Federal Court to rule on on Muslim apostasy cases tomorrow

Syarifah Nooraffyzza (covered) tries to shy away from members of the press outside the Court today.

KUCHING, Feb 26: The Federal Court, the apex court of Malaysia, will decide tomorrow on the appeal of four persons who wished to have their conversion out of Islam legally recognised.

The court will also decide if the Syariah Court in Sarawak has jurisdiction over apostasy or conversions out of Islam.

Th court here today heard submissions from lawyers representing the appellants and the respondents.

The four appellants who wish to renounce their status as Muslims are:

– Syarifah Nooraffyzza Wan Hosen, a Malay by ethnicity who left the religion of Islam voluntarily and embraced Christianity in 2009. Her case was heard earlier before a High Court judge and the decision refusing leave was given on Jan 5, 2015. The High Court judge agreed with the argument made by the respondents that the civil High Court has no jurisdiction to hear apostasy case.


– Tiong Choo Ting, a Chinese-Bidayuh of mixed heritage and a Christian who converted to Islam to facilitate his marriage to a Muslim and subsequently took on the Muslim name of Mohd Syafiq Abdullah. Following his wife’s demise, he returned to practising his previous religion of Christianity in 2006.

– Salina Jau, a Kayan/Kenyah by ethnicity and a Christian converted to Islam to facilitate her marriage to a Muslim. She took on the Muslim name of Salina Jau Abdullah. Later, her husband divorced her and she returned to practising her previous religion of Christianity in 2006.

– Jenny Peter, a Melanau by ethnicity and a Christian converted to Islam to facilitate her marriage to a Muslim. She took on the Muslim name of Nur Muzdhalifah Abdullah. They have one daughter from the marriage with the name of Maria Eleeza. After she divorced her husband, she returned to practising her previous religion of Christianity in 2010.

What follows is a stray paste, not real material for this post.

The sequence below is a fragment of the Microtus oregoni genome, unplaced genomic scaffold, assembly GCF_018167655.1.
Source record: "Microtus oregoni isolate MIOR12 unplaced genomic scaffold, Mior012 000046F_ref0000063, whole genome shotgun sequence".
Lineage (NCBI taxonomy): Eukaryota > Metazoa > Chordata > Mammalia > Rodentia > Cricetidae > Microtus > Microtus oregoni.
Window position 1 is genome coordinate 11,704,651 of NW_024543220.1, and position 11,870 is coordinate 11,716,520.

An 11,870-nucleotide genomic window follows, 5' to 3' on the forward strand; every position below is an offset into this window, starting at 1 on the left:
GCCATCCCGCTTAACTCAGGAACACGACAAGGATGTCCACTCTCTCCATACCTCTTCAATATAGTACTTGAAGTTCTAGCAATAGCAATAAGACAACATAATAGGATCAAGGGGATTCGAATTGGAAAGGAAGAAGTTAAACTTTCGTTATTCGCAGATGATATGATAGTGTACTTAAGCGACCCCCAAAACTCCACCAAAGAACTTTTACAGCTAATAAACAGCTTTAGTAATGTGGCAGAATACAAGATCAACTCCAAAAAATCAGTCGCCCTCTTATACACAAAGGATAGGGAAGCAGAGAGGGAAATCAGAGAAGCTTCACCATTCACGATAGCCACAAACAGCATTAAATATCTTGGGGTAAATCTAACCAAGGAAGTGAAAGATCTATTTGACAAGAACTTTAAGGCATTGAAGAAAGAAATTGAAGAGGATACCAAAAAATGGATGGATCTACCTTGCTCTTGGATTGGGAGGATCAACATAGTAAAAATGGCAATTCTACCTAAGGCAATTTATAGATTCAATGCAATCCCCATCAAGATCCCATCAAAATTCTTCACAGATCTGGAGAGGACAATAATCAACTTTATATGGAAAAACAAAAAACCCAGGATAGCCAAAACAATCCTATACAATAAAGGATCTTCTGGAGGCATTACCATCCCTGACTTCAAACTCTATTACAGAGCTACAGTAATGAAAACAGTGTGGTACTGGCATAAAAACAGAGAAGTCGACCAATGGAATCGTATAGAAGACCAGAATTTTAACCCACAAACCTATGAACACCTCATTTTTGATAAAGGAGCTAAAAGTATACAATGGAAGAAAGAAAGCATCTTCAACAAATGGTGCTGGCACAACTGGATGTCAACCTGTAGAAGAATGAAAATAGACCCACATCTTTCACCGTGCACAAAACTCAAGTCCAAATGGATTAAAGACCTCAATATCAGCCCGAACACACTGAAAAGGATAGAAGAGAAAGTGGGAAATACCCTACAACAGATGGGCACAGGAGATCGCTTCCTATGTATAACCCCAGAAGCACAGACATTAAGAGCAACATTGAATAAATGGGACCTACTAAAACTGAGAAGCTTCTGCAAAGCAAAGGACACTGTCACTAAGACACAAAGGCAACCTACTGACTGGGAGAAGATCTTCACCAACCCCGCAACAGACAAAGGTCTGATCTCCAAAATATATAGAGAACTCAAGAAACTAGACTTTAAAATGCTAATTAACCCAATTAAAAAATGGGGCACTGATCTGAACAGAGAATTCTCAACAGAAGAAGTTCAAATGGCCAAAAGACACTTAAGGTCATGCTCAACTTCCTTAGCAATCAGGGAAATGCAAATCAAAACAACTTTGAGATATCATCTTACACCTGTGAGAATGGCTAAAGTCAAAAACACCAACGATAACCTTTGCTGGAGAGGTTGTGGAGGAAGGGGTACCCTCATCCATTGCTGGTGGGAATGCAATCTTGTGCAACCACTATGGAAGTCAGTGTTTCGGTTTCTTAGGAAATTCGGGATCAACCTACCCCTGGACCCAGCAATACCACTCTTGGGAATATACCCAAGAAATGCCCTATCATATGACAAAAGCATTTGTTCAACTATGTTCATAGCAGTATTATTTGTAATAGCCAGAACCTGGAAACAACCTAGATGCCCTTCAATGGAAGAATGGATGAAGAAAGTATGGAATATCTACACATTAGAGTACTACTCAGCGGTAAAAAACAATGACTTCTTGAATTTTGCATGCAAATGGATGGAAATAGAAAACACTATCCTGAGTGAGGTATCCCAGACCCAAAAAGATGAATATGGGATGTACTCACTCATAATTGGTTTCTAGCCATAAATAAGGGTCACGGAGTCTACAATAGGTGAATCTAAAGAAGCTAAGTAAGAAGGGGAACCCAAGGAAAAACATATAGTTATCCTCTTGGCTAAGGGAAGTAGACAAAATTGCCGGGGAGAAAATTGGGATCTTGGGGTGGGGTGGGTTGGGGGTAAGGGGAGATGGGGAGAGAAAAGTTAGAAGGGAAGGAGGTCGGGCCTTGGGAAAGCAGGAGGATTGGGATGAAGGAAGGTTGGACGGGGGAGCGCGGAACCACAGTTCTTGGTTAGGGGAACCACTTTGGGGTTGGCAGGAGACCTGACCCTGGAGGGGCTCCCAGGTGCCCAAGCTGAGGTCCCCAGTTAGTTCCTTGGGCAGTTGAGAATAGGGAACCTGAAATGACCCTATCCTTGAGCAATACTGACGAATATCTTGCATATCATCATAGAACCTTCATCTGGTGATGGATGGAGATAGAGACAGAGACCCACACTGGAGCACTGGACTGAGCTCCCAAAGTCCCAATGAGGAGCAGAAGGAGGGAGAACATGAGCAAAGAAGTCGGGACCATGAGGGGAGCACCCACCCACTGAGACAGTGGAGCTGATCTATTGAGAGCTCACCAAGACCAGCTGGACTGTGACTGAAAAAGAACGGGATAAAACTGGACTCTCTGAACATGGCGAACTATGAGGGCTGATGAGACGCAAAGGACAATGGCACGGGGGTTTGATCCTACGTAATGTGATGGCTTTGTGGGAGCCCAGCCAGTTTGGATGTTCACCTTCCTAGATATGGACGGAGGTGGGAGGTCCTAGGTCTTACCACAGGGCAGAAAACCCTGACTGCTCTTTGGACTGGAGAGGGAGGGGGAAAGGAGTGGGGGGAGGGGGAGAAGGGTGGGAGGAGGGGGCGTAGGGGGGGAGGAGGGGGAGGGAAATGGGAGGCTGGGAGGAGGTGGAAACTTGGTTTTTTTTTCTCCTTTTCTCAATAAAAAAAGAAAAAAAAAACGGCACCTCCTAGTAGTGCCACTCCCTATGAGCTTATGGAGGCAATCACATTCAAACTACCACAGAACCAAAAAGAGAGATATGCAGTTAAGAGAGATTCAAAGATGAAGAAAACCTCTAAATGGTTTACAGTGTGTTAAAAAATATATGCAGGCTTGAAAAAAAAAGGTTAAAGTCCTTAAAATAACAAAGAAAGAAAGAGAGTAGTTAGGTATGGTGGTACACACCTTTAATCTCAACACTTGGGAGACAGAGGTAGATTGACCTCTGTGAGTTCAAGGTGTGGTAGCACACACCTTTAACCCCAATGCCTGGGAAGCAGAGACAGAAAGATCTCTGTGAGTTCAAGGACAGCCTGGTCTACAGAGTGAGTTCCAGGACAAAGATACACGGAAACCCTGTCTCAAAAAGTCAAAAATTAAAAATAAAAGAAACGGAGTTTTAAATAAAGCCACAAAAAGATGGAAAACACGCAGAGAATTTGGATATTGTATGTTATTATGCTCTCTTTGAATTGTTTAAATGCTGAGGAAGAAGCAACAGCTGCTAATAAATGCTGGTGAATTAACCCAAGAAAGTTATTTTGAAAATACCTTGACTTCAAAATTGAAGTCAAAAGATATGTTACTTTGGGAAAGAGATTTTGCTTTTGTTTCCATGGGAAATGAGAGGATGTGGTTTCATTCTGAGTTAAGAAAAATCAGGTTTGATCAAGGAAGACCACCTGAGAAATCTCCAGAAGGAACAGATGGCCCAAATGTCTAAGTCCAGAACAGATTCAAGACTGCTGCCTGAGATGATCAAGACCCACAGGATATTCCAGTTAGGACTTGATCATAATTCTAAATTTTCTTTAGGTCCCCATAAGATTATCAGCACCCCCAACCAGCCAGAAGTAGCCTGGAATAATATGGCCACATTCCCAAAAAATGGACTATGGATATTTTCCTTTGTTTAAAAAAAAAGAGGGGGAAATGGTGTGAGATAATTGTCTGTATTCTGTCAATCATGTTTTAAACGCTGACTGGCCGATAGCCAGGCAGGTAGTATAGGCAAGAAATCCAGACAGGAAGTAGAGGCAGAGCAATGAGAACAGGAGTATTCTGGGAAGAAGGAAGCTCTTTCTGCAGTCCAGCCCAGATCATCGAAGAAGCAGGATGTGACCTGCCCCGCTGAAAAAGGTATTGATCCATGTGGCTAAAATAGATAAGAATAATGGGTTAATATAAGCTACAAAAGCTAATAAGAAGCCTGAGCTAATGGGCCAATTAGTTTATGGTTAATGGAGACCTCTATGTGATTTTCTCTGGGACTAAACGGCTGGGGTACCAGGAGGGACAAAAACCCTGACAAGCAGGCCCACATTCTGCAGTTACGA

On Sept 21, 2015, Tiong, Salina and Jenny’s cases were heard together and the High Court denied them leave that day. The High Court judge also agreed with the argument made by the respondents that the civil High Court has no jurisdiction to hear apostasy cases.

The respondents are the Sarawak Islamic Religious Department director, the National Registration Department director-general, the Sarawak Islamic Council, and the Sarawak government.

Tomorrow’s decision will be made a five-member panel comprising Tan Sri Zulkefli Ahmad Makinudin, Tan Sri Ahmad Maarop, Tan Sri Hasan Lah, Tan Sri Ramly Ali and Tan Sri Jeffrey Tan. after hearing defence lawyer Baru Bian, who is representing the four.

After today’s adjournment, defence lawyer Baru Bian who is representing the four appellants told members of the media present that all the appellants filed an application for a judicial review for a declaration that they are Christians.

“Our argument today is that the Syariah Court in Sarawak is not imbued with that power to decide on apostasy cases as the Sarawak Syariah Court Ordinance 2001 does not provide for this issue to be dealt with by the Syariah Court,” Baru said.

The Majlis Islam Sarawak Ordinance 2001 has provisions on conversion into Islam.

The Syariah Court has jurisdiction over a person converting to be a Muslim, but there is no provision to leave Islam.

“Such jurisdiction cannot be implied but must be expressly provided. The matter of apostasy or conversion out of Islam should be expressly provided in the Syariah Court Ordinance in order for the Syariah Court to have jurisdiction over the matter,” Baru added.

When asked on what will the outcome be tomorrow, Baru said: “We will leave it to the court to decide. I believe they will base it on the law.”

Baru added that if the Federal Court answers the above legal question in the negative, then the four matters will be reverted back to the High Court to be dealt with on the merits of the application. If the Federal Court answers the legal question in the affirmative, the appeal would be dismissed and the appellants have to go back to the Syariah Court to make their application to apostate out of Islam.

Deputy state attorney-general Saferi Ali and legal officer Hisyamudin Roslan appeared for the director of Sarawak State Islamic Department, Sarawak Islamic Council and the state government while senior federal counsels Shamsul Bolhassan and Leo Saga appeared for the director-general of National Registration Department. — DayakDaily